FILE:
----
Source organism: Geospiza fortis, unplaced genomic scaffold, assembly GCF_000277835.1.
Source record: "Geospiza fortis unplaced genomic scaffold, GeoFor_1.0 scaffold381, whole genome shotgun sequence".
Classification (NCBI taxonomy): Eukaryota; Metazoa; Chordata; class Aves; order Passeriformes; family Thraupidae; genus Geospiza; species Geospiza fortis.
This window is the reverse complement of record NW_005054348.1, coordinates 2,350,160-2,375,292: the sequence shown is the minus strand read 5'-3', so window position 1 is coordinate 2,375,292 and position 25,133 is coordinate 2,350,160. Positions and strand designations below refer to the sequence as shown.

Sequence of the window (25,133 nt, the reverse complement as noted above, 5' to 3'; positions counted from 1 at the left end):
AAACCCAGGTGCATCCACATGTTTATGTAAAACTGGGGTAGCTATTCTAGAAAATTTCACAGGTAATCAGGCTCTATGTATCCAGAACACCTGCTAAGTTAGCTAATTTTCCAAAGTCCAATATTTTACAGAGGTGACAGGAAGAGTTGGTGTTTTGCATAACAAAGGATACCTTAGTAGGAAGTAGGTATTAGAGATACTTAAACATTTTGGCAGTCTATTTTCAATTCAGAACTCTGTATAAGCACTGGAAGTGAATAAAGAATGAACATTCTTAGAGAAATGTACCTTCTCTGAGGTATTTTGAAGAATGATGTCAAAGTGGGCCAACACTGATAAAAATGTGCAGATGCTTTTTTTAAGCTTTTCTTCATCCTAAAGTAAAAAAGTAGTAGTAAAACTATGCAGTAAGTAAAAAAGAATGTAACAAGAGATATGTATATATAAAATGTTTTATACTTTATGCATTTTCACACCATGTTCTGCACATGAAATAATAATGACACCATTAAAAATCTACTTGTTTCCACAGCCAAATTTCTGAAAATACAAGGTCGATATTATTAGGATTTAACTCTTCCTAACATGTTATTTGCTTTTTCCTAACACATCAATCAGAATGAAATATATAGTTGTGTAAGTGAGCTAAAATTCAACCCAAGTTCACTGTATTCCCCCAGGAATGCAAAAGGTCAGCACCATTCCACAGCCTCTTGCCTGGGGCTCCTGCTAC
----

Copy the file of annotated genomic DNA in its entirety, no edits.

Source organism: Geospiza fortis, unplaced genomic scaffold, assembly GCF_000277835.1.
Source record: "Geospiza fortis unplaced genomic scaffold, GeoFor_1.0 scaffold381, whole genome shotgun sequence".
Classification (NCBI taxonomy): Eukaryota; Metazoa; Chordata; class Aves; order Passeriformes; family Thraupidae; genus Geospiza; species Geospiza fortis.
This window is the reverse complement of record NW_005054348.1, coordinates 2,350,160-2,375,292: the sequence shown is the minus strand read 5'-3', so window position 1 is coordinate 2,375,292 and position 25,133 is coordinate 2,350,160. Positions and strand designations below refer to the sequence as shown.

Sequence of the window (25,133 nt, the reverse complement as noted above, 5' to 3'; positions counted from 1 at the left end):
AAACCCAGGTGCATCCACATGTTTATGTAAAACTGGGGTAGCTATTCTAGAAAATTTCACAGGTAATCAGGCTCTATGTATCCAGAACACCTGCTAAGTTAGCTAATTTTCCAAAGTCCAATATTTTACAGAGGTGACAGGAAGAGTTGGTGTTTTGCATAACAAAGGATACCTTAGTAGGAAGTAGGTATTAGAGATACTTAAACATTTTGGCAGTCTATTTTCAATTCAGAACTCTGTATAAGCACTGGAAGTGAATAAAGAATGAACATTCTTAGAGAAATGTACCTTCTCTGAGGTATTTTGAAGAATGATGTCAAAGTGGGCCAACACTGATAAAAATGTGCAGATGCTTTTTTTAAGCTTTTCTTCATCCTAAAGTAAAAAAGTAGTAGTAAAACTATGCAGTAAGTAAAAAAGAATGTAACAAGAGATATGTATATATAAAATGTTTTATACTTTATGCATTTTCACACCATGTTCTGCACATGAAATAATAATGACACCATTAAAAATCTACTTGTTTCCACAGCCAAATTTCTGAAAATACAAGGTCGATATTATTAGGATTTAACTCTTCCTAACATGTTATTTGCTTTTTCCTAACACATCAATCAGAATGAAATATATAGTTGTGTAAGTGAGCTAAAATTCAACCCAAGTTCACTGTATTCCCCCAGGAATGCAAAAGGTCAGCACCATTCCACAGCCTCTTGCCTGGGGCTCCTGCTAC